Nonprofits and the Rule Book That Keeps Them From Their Goals
Dan Pallotta, self described charity defender, author of the book Charity Case, and President of Advertising for Humanity, is impassioned about his message. What he has to say is illuminating, challenging, and may lead you to think, and then act differently as you invest your own resources.
In his seminal TED talk, “The way we think about charity is dead wrong,” Pallotta asks us to question the way society has taught us to examine what we think about giving, charity, and nonprofits, and see that these viewpoints are actually undermining the causes we want to support and our underlying desire to change the world.
“...business will move the great mass of humanity forward. But it always leaves behind that 10 percent or more that is most disadvantaged or unlucky…this is where the nonprofit sector and philanthropy come in. Philanthropy is the market for love. It is the market for all those people for whom there is no other market coming.”
At 9:21 Pallotta sums up the 5 main points that show that for-profit and nonprofit business’ operate by two different rule books, and the overwhelmingly stifling outcome that these confused standards have on the nonprofit’s ability to be effective at achieving their (and ultimately our) goals.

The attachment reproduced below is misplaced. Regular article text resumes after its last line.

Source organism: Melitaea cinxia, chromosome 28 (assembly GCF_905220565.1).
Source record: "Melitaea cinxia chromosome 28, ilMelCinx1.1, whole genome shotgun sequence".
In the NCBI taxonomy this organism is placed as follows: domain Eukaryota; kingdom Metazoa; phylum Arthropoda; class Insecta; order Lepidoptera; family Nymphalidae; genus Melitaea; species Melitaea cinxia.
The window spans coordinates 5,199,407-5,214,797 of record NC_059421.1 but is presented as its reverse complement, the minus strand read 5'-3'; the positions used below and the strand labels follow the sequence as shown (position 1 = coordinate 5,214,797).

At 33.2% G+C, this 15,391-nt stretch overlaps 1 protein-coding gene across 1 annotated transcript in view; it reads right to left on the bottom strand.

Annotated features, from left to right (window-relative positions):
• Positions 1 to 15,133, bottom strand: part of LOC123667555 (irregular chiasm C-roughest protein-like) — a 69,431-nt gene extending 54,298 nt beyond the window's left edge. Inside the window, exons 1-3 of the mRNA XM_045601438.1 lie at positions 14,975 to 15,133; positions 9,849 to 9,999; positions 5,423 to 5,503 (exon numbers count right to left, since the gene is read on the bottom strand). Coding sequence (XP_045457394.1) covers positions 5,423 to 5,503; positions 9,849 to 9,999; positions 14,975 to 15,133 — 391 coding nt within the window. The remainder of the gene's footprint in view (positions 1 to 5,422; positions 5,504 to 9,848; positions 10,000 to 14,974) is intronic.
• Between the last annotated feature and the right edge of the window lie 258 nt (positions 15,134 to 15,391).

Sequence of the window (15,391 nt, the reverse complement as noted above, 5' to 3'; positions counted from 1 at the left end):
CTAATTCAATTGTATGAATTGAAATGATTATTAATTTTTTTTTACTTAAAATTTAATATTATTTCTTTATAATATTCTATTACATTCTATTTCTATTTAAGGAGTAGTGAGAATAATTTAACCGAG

“You can’t use money to lure talent away from the for-profit sector, you can’t advertise on anywhere near the scale the for-profit sector does for new customers, you can’t take the kinds of risks in pursuit of those customers that the for-profit sector takes, you don’t have the same amount of time to find them as the for-profit sector, and you don’t have a stock market with which to fund any of this, even if you could do it in the first place, and you’ve just put the nonprofit sector at an extreme disadvantage to the for-profit sector on every level. If we have any doubts about the effects of this separate rule book, this statistic is sobering: From 1970 to 2009, the number of nonprofits that really grew, that crossed the $50 million annual revenue barrier, is 144. In the same time, the number of for-profits that crossed it is 46,136. So we’re dealing with social problems that are massive in scale, and our organizations can’t generate any scale. All of the scale goes to Coca-Cola and Burger King.”
At 11:46 Pallotta challenges us with a question many of us have probably asked ourselves before donating to an organization, “What percentage of my donation goes to the cause versus overhead?” He explains why this is dangerous to ask, pointing to two main problems with the thinking behind it and the effect that thinking triggers. “First, it makes us think that overhead is a negative, that it is somehow not part of the cause. But it absolutely is, especially if it’s being used for growth. Now, this idea that overhead is somehow an enemy of the cause creates this second, much larger problem, which is, it forces organizations to go without the overhead things they really need to grow in the interest of keeping overhead low.”
Pallotta is passionate as he explains, “We should be investing more money, not less, in fundraising, because fundraising is the one thing that has the potential to multiply the amount of money available for the cause that we care about so deeply.”
I encourage you to watch the original presentation. This is an eye-opening TED talk that exposes a way of thinking that has confused “morality with frugality” and needs to be in his words, “revisited...revised...and reinvented” before our common goal of change for the good of humanity can be realized.